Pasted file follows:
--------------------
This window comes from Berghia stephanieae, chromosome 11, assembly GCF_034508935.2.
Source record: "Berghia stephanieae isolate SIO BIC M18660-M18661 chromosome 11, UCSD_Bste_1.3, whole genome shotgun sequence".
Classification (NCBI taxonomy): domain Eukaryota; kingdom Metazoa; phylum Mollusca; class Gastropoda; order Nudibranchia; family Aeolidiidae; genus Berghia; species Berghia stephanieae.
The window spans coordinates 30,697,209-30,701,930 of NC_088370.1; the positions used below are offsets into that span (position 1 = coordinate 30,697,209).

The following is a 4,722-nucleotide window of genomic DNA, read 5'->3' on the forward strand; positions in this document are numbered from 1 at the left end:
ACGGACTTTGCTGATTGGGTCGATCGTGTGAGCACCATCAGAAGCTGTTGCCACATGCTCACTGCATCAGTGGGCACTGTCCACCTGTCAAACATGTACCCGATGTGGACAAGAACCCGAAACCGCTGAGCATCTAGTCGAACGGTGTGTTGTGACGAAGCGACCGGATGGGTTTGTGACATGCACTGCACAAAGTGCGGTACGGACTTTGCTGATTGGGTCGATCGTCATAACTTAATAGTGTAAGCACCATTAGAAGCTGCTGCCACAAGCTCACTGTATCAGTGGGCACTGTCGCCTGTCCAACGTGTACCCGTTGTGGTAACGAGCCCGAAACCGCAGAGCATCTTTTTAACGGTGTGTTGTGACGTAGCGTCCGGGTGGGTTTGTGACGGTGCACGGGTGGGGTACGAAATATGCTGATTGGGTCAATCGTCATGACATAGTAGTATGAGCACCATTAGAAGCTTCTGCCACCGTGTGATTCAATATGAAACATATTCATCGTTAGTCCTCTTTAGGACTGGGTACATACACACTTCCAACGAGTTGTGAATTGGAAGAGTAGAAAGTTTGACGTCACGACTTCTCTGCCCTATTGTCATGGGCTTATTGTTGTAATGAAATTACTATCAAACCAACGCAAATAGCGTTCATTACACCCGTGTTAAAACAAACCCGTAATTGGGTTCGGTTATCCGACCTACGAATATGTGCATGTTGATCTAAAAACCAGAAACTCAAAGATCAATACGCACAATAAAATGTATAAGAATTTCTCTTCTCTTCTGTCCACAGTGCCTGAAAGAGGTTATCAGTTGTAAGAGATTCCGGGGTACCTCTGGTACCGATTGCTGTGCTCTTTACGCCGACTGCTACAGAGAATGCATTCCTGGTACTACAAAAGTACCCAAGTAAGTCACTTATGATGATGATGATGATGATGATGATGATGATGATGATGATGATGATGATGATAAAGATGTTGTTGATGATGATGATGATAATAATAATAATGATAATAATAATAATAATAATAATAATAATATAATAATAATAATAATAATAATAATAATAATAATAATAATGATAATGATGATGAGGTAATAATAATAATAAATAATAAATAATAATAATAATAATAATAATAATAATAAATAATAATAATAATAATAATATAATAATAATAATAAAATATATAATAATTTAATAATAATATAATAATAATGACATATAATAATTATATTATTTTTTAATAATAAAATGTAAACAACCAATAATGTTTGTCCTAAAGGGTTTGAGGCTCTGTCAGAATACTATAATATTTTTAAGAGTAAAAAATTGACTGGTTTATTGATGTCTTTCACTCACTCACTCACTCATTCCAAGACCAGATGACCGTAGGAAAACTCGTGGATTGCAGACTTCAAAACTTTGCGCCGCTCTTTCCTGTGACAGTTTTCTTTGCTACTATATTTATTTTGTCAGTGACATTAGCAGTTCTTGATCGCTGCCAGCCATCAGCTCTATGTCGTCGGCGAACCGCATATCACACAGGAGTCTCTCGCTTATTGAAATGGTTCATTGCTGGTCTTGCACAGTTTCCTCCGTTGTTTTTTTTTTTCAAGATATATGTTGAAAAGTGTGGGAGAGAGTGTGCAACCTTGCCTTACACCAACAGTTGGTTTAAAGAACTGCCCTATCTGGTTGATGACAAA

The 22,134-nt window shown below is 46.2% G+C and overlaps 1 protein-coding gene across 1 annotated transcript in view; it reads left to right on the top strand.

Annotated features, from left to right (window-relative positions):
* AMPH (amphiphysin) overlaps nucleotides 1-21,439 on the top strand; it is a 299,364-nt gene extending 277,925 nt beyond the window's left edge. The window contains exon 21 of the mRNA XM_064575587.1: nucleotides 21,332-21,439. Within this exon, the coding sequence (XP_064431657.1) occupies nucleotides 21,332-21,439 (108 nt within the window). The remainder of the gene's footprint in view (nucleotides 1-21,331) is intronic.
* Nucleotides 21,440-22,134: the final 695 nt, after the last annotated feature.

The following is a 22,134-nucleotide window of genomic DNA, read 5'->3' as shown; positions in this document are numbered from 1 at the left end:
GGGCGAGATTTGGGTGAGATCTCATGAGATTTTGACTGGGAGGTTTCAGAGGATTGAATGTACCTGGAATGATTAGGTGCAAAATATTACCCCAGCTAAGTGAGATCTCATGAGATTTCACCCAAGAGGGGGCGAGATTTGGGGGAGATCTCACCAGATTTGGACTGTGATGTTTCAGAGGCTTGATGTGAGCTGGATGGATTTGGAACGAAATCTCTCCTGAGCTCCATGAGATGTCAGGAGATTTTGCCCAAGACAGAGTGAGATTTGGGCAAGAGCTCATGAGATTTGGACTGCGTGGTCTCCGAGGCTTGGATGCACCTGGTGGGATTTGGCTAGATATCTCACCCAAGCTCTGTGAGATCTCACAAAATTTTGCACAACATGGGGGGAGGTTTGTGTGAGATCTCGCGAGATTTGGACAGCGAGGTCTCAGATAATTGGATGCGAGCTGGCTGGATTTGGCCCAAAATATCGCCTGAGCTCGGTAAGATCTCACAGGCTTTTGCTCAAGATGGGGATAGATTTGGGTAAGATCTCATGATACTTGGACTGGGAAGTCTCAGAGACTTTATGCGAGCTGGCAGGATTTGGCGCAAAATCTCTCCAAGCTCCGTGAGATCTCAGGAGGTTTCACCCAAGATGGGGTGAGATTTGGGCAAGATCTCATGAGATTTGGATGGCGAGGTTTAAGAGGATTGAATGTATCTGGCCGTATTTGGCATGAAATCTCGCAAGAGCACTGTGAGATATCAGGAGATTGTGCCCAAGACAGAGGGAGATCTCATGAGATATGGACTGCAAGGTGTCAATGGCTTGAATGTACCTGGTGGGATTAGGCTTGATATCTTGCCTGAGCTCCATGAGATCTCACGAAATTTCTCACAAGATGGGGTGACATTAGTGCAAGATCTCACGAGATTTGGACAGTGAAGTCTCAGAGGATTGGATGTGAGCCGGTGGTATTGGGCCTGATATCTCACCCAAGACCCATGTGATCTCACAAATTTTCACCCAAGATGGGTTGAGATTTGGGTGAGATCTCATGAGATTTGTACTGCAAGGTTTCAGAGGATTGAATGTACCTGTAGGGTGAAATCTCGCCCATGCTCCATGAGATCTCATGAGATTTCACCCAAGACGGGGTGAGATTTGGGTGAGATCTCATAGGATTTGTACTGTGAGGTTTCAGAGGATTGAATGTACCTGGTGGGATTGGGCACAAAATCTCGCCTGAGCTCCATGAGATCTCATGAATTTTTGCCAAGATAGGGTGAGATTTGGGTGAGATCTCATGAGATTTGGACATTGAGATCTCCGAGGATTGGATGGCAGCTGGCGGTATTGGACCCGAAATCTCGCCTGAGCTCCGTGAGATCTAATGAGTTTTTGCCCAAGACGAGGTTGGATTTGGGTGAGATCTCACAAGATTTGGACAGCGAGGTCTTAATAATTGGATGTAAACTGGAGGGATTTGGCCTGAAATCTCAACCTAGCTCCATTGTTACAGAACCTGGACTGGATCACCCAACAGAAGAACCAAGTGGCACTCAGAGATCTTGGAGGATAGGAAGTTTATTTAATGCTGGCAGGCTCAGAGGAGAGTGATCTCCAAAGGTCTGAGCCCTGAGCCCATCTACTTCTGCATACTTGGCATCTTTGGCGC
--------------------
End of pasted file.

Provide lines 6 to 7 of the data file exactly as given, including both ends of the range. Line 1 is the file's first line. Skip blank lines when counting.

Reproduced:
ACGGACTTTGCTGATTGGGTCGATCGTGTGAGCACCATCAGAAGCTGTTGCCACATGCTCACTGCATCAGTGGGCACTGTCCACCTGTCAAACATGTACCCGATGTGGACAAGAACCCGAAACCGCTGAGCATCTAGTCGAACGGTGTGTTGTGACGAAGCGACCGGATGGGTTTGTGACATGCACTGCACAAAGTGCGGTACGGACTTTGCTGATTGGGTCGATCGTCATAACTTAATAGTGTAAGCACCATTAGAAGCTGCTGCCACAAGCTCACTGTATCAGTGGGCACTGTCGCCTGTCCAACGTGTACCCGTTGTGGTAACGAGCCCGAAACCGCAGAGCATCTTTTTAACGGTGTGTTGTGACGTAGCGTCCGGGTGGGTTTGTGACGGTGCACGGGTGGGGTACGAAATATGCTGATTGGGTCAATCGTCATGACATAGTAGTATGAGCACCATTAGAAGCTTCTGCCACCGTGTGATTCAATATGAAACATATTCATCGTTAGTCCTCTTTAGGACTGGGTACATACACACTTCCAACGAGTTGTGAATTGGAAGAGTAGAAAGTTTGACGTCACGACTTCTCTGCCCTATTGTCATGGGCTTATTGTTGTAATGAAATTACTATCAAACCAACGCAAATAGCGTTCATTACACCCGTGTTAAAACAAACCCGTAATTGGGTTCGGTTATCCGACCTACGAATATGTGCATGTTGATCTAAAAACCAGAAACTCAAAGATCAATACGCACAATAAAATGTATAAGAATTTCTCTTCTCTTCTGTCCACAGTGCCTGAAAGAGGTTATCAGTTGTAAGAGATTCCGGGGTACCTCTGGTACCGATTGCTGTGCTCTTTACGCCGACTGCTACAGAGAATGCATTCCTGGTACTACAAAAGTACCCAAGTAAGTCACTTATGATGATGATGATGATGATGATGATGATGATGATGATGATGATGATGATGATAAAGATGTTGTTGATGATGATGATGATAATAATAATAATGATAATAATAATAATAATAATAATAATAATATAATAATAATAATAATAATAATAATAATAATAATAATAATGATAATGATGATGAGGTAATAATAATAATAAATAATAAATAATAATAATAATAATAATAATAATAATAAATAATAATAATAATAATAATATAATAATAATAATAAAATATATAATAATTTAATAATAATATAATAATAATGACATATAATAATTATATTATTTTTTAATAATAAAATGTAAACAACCAATAATGTTTGTCCTAAAGGGTTTGAGGCTCTGTCAGAATACTATAATATTTTTAAGAGTAAAAAATTGACTGGTTTATTGATGTCTTTCACTCACTCACTCACTCATTCCAAGACCAGATGACCGTAGGAAAACTCGTGGATTGCAGACTTCAAAACTTTGCGCCGCTCTTTCCTGTGACAGTTTTCTTTGCTACTATATTTATTTTGTCAGTGACATTAGCAGTTCTTGATCGCTGCCAGCCATCAGCTCTATGTCGTCGGCGAACCGCATATCACACAGGAGTCTCTCGCTTATTGAAATGGTTCATTGCTGGTCTTGCACAGTTTCCTCCGTTGTTTTTTTTTTTCAAGATATATGTTGAAAAGTGTGGGAGAGAGTGTGCAACCTTGCCTTACACCAACAGTTGGTTTAAAGAACTGCCCTATCTGGTTGATGACAAA

The 22,134-nt window shown below is 46.2% G+C and overlaps 1 protein-coding gene across 1 annotated transcript in view; it reads left to right on the top strand.